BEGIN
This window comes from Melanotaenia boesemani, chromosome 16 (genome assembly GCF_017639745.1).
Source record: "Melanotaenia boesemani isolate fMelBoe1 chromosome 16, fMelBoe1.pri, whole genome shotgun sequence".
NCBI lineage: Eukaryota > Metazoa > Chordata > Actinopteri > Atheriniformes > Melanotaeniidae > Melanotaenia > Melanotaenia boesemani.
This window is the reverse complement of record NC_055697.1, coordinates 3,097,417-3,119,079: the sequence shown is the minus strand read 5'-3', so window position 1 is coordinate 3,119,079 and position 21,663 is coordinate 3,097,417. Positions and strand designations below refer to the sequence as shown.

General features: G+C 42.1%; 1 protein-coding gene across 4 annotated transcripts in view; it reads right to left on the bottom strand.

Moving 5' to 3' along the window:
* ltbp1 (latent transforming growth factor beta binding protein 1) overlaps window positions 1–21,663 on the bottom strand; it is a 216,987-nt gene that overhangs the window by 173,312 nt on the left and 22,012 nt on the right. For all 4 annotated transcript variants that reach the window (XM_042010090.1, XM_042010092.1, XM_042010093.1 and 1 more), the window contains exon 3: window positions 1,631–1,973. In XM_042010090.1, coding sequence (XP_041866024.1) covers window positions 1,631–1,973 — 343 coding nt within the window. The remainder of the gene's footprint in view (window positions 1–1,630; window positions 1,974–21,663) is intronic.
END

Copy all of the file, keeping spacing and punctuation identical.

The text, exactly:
This window comes from Melanotaenia boesemani, chromosome 16 (genome assembly GCF_017639745.1).
Source record: "Melanotaenia boesemani isolate fMelBoe1 chromosome 16, fMelBoe1.pri, whole genome shotgun sequence".
NCBI lineage: Eukaryota > Metazoa > Chordata > Actinopteri > Atheriniformes > Melanotaeniidae > Melanotaenia > Melanotaenia boesemani.
This window is the reverse complement of record NC_055697.1, coordinates 3,097,417-3,119,079: the sequence shown is the minus strand read 5'-3', so window position 1 is coordinate 3,119,079 and position 21,663 is coordinate 3,097,417. Positions and strand designations below refer to the sequence as shown.

General features: G+C 42.1%; 1 protein-coding gene across 4 annotated transcripts in view; it reads right to left on the bottom strand.

Moving 5' to 3' along the window:
* ltbp1 (latent transforming growth factor beta binding protein 1) overlaps window positions 1–21,663 on the bottom strand; it is a 216,987-nt gene that overhangs the window by 173,312 nt on the left and 22,012 nt on the right. For all 4 annotated transcript variants that reach the window (XM_042010090.1, XM_042010092.1, XM_042010093.1 and 1 more), the window contains exon 3: window positions 1,631–1,973. In XM_042010090.1, coding sequence (XP_041866024.1) covers window positions 1,631–1,973 — 343 coding nt within the window. The remainder of the gene's footprint in view (window positions 1–1,630; window positions 1,974–21,663) is intronic.